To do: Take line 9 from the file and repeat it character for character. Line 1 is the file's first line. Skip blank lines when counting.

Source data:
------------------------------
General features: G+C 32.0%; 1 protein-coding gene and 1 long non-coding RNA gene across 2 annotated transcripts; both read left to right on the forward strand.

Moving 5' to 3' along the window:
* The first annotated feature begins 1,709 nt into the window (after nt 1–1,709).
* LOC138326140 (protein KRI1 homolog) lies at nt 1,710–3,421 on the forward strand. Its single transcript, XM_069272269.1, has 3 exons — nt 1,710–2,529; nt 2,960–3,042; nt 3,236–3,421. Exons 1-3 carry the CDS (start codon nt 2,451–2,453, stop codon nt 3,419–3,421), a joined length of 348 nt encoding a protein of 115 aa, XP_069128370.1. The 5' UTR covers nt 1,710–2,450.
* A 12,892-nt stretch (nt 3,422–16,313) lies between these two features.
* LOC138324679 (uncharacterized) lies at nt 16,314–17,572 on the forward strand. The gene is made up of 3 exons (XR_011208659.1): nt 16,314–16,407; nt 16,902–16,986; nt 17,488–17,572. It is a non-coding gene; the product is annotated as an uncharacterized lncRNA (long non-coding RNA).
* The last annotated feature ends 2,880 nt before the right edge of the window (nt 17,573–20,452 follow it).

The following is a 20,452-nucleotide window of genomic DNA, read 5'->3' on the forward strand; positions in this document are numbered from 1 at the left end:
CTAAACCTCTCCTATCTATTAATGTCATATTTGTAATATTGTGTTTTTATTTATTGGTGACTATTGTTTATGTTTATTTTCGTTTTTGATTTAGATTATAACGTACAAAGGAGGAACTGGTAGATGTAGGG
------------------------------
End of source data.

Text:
CTAAACCTCTCCTATCTATTAATGTCATATTTGTAATATTGTGTTTTTATTTATTGGTGACTATTGTTTATGTTTATTTTCGTTTTTGATTTAGATTATAACGTACAAAGGAGGAACTGGTAGATGTAGGG